Resurgence of measles in France is linked to anti-vaccination push
UNICEF is sounding the alarm about the increase in measles, with 98 countries reporting a higher number of measles cases in 2018 than in 2017. France is one of the countries responsible for this increase.
Globally, 98 countries reported more measles cases in 2018 than in 2017. This is disappointing news in the fight against this highly preventable but potentially fatal disease, says the UN Children's Agency.
Ukraine, the Philippines and Brazil experienced the largest annual increase in cases. But France is also among the ten countries responsible for about three-quarters of the total increase in cases in 2018. The increase in France between 2017 and 2018 was 2,269 cases, according to UNICEF.
In interview with FRANCE 24, Christian Perronne, an epidemiologist and head of the infectious diseases department at Raymond-Poincaré University Hospital in the western Paris suburb of Garches, explains why France is proving to be a slow learner.
FRANCE 24: Why is UNICEF alarmed about a return of measles?
Christian Perronne: It has already been like this for a number of years. This happens all the time because there is sub-optimal immunisation coverage in many countries. There is excellent vaccination coverage throughout the North and South American continent and measles has been eliminated from all of the Americas. But unfortunately in Europe, this is proving very difficult.
However, there will not be a huge global epidemic because there are still many people vaccinated in many countries. But if these rising numbers continue, there will be regular outbreaks here and there. What is a little worrying at the moment is that it is adults who are contracting measles. They may develop more severe forms than children and some require hospitalisation.
F24: France is one of the main contributors to this upsurge. What are the reasons?
CP: This is because France is a bad student when it comes to vaccinations, and that's not only for measles. There is a lack of confidence on the part of the population because there is a lot of media excitement around vaccines and a lot of negative rumours circulating. This comes up again and again without any studies ever proving these theories, but the scare stories on the Internet do a lot of damage.
People also think that measles is something of a benign disease. It is true that in the past, we all got it when we were young and that, fortunately in most cases, it was not serious. But we must not forget that this can be a very serious disease, especially in Africa, where people are malnourished. In rich countries, complications are rarer, but there are still some complications caused by disease, such as encephalitis, sequelae, paralysis or a progressive neurological disease in the years following measles.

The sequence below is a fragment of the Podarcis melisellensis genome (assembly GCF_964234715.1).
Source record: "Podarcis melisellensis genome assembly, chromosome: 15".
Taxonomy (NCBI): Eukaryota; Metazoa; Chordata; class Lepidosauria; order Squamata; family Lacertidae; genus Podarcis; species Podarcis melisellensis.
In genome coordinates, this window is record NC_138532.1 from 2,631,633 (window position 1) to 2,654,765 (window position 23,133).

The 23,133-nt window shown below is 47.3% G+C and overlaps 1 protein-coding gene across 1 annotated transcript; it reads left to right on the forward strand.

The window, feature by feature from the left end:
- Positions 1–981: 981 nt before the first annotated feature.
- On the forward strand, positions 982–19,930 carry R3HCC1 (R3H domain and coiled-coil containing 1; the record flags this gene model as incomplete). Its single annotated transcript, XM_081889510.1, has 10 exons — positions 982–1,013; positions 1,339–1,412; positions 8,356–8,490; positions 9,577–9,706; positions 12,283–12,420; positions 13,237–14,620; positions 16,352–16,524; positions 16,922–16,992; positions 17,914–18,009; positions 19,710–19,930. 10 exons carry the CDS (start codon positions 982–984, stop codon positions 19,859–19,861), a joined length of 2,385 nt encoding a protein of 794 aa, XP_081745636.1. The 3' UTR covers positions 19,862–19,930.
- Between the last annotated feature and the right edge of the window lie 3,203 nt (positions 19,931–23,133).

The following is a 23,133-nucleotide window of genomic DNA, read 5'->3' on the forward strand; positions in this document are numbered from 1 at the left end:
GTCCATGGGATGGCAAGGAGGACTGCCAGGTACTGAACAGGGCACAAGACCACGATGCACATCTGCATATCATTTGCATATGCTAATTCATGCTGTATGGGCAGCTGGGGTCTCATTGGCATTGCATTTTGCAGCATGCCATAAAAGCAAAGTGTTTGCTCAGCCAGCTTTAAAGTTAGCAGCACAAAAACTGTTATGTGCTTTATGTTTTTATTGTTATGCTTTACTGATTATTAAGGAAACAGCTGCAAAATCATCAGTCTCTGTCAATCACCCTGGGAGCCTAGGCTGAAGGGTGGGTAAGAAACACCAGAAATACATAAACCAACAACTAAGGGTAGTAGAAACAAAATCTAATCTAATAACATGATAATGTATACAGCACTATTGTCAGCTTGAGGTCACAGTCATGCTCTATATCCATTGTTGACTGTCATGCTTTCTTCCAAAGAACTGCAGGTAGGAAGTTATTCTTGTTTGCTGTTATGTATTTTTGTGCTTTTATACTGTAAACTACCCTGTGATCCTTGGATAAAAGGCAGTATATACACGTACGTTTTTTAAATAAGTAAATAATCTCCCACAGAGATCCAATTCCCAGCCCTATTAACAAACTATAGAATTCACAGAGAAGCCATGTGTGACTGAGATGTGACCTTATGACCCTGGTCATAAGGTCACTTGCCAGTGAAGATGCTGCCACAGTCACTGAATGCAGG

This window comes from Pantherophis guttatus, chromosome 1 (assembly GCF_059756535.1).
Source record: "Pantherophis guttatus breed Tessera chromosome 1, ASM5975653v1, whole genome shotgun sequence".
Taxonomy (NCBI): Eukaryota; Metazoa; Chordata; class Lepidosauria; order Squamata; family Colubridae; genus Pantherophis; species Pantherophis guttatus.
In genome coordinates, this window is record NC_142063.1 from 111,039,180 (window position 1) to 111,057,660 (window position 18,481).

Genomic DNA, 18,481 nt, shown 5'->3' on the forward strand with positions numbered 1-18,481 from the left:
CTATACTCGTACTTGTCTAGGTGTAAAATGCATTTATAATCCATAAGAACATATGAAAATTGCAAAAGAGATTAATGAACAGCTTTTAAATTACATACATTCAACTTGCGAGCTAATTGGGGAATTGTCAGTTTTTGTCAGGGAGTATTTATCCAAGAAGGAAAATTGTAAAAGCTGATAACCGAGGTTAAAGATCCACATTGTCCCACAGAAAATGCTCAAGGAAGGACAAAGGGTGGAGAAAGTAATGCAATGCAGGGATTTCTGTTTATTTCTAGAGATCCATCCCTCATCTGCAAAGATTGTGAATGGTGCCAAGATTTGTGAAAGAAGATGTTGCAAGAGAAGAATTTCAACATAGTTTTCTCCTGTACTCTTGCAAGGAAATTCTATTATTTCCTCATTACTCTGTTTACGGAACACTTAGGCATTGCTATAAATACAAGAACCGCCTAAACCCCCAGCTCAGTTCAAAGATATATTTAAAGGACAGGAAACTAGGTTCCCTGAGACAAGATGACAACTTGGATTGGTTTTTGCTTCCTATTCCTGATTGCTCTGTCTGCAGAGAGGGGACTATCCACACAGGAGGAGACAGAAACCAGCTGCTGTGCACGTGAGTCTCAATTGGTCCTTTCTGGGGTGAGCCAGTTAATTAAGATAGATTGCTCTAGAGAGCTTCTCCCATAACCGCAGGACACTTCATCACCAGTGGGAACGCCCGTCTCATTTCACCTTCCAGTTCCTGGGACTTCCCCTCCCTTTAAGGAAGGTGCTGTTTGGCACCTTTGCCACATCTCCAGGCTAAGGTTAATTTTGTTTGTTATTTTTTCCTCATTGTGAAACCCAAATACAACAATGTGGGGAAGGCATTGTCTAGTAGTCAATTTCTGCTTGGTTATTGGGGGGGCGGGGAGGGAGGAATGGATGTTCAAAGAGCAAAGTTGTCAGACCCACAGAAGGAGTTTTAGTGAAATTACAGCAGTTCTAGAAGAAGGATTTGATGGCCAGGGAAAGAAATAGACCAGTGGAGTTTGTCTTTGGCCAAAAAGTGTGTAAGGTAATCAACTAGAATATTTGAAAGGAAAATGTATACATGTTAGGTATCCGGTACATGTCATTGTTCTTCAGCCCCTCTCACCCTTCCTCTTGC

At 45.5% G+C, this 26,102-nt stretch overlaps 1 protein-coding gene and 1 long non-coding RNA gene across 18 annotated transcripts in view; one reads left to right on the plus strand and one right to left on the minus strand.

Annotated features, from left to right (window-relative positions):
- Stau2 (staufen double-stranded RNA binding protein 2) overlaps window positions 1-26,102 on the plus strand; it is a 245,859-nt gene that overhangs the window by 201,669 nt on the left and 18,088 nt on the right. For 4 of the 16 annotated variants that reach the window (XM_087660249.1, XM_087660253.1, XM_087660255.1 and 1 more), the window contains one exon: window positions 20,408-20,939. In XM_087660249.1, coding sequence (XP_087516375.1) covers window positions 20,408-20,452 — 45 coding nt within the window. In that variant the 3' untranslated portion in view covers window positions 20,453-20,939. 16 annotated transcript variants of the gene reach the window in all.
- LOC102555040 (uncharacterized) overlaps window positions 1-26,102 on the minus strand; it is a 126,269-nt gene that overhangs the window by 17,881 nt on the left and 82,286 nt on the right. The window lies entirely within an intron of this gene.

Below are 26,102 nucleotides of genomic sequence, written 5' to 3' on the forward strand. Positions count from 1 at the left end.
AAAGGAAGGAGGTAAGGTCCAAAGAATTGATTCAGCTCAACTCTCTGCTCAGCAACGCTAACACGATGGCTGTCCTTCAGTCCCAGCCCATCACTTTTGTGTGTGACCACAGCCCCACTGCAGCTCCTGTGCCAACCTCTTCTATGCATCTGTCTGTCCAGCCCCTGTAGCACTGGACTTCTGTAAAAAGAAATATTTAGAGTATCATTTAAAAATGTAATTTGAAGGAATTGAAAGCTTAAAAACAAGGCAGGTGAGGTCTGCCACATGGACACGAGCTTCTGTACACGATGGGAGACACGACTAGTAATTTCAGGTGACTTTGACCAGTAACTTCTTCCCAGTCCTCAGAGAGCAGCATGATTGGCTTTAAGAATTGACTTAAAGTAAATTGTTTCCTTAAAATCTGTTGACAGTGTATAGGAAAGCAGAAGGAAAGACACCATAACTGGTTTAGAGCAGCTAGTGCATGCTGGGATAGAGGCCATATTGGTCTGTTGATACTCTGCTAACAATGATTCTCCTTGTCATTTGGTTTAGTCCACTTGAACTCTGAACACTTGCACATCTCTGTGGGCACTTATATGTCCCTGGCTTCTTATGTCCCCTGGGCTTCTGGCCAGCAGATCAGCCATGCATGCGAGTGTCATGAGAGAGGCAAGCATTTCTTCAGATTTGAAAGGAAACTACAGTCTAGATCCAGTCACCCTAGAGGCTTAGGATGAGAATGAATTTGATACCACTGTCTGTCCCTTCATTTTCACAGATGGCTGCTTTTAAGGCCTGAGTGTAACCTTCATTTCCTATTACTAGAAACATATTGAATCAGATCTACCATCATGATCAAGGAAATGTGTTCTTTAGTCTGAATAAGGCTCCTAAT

There is also always mistrust of the vaccine because it is given to someone who is in good health. Anti-vaxxers have different beliefs: ecological, religious or dogmatic. It is all very well to let nature do its work, but there were thousands of deaths with epidemics of these diseases before we developed vaccinations to prevent them. People do not realise today that many diseases have disappeared because of vaccines. And, because they no longer see people around them dying from infectious diseases, they think vaccines are useless.
F24: How do you respond to anti-vaxxers?
CP: I tell them that I have vaccinated myself and my children. There is no risk in getting vaccinated. Of course, there are some contraindications that can follow, but they are established. If we follow the usual recommendations, there is no problem. You don't give the measles vaccine to someone who is immunocompromised or only in some special cases. But, in the general population, it's a vaccine that is very well supported. It is therefore a pity to take a risk, when you can avoid the disease. Moreover, if you do not vaccinate yourself, you contribute to transmitting the disease to other more vulnerable people around you.
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